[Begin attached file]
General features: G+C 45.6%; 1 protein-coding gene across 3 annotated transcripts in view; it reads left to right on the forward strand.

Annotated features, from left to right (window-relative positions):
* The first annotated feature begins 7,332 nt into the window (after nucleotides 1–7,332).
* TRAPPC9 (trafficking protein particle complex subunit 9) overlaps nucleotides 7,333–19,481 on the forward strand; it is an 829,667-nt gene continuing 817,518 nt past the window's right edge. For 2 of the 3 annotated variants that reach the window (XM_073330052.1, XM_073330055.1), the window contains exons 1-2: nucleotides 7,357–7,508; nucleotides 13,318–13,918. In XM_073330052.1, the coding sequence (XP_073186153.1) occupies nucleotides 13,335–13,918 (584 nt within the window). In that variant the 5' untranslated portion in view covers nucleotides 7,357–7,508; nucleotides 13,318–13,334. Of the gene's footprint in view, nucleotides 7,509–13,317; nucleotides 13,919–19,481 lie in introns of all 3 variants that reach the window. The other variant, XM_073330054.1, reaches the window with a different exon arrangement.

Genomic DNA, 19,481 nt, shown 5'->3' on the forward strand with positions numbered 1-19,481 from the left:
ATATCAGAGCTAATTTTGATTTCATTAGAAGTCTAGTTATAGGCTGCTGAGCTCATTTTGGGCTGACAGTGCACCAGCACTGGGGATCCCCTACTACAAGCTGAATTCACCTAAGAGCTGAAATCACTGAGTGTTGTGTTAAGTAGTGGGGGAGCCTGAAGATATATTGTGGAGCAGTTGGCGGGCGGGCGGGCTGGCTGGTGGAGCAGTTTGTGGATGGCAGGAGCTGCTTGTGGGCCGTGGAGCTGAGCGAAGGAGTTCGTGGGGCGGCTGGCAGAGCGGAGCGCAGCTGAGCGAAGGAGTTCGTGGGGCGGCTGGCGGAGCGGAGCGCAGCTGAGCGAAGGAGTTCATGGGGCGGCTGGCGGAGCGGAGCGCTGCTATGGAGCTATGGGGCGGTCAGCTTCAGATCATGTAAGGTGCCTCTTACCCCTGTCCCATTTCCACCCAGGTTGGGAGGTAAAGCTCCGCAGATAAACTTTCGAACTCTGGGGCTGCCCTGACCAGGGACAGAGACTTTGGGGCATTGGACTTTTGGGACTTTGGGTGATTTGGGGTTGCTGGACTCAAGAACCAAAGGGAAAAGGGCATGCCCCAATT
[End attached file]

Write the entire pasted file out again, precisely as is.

General features: G+C 45.6%; 1 protein-coding gene across 3 annotated transcripts in view; it reads left to right on the forward strand.

Annotated features, from left to right (window-relative positions):
* The first annotated feature begins 7,332 nt into the window (after nucleotides 1–7,332).
* TRAPPC9 (trafficking protein particle complex subunit 9) overlaps nucleotides 7,333–19,481 on the forward strand; it is an 829,667-nt gene continuing 817,518 nt past the window's right edge. For 2 of the 3 annotated variants that reach the window (XM_073330052.1, XM_073330055.1), the window contains exons 1-2: nucleotides 7,357–7,508; nucleotides 13,318–13,918. In XM_073330052.1, the coding sequence (XP_073186153.1) occupies nucleotides 13,335–13,918 (584 nt within the window). In that variant the 5' untranslated portion in view covers nucleotides 7,357–7,508; nucleotides 13,318–13,334. Of the gene's footprint in view, nucleotides 7,509–13,317; nucleotides 13,919–19,481 lie in introns of all 3 variants that reach the window. The other variant, XM_073330054.1, reaches the window with a different exon arrangement.

Genomic DNA, 19,481 nt, shown 5'->3' on the forward strand with positions numbered 1-19,481 from the left:
ATATCAGAGCTAATTTTGATTTCATTAGAAGTCTAGTTATAGGCTGCTGAGCTCATTTTGGGCTGACAGTGCACCAGCACTGGGGATCCCCTACTACAAGCTGAATTCACCTAAGAGCTGAAATCACTGAGTGTTGTGTTAAGTAGTGGGGGAGCCTGAAGATATATTGTGGAGCAGTTGGCGGGCGGGCGGGCTGGCTGGTGGAGCAGTTTGTGGATGGCAGGAGCTGCTTGTGGGCCGTGGAGCTGAGCGAAGGAGTTCGTGGGGCGGCTGGCAGAGCGGAGCGCAGCTGAGCGAAGGAGTTCGTGGGGCGGCTGGCGGAGCGGAGCGCAGCTGAGCGAAGGAGTTCATGGGGCGGCTGGCGGAGCGGAGCGCTGCTATGGAGCTATGGGGCGGTCAGCTTCAGATCATGTAAGGTGCCTCTTACCCCTGTCCCATTTCCACCCAGGTTGGGAGGTAAAGCTCCGCAGATAAACTTTCGAACTCTGGGGCTGCCCTGACCAGGGACAGAGACTTTGGGGCATTGGACTTTTGGGACTTTGGGTGATTTGGGGTTGCTGGACTCAAGAACCAAAGGGAAAAGGGCATGCCCCAATT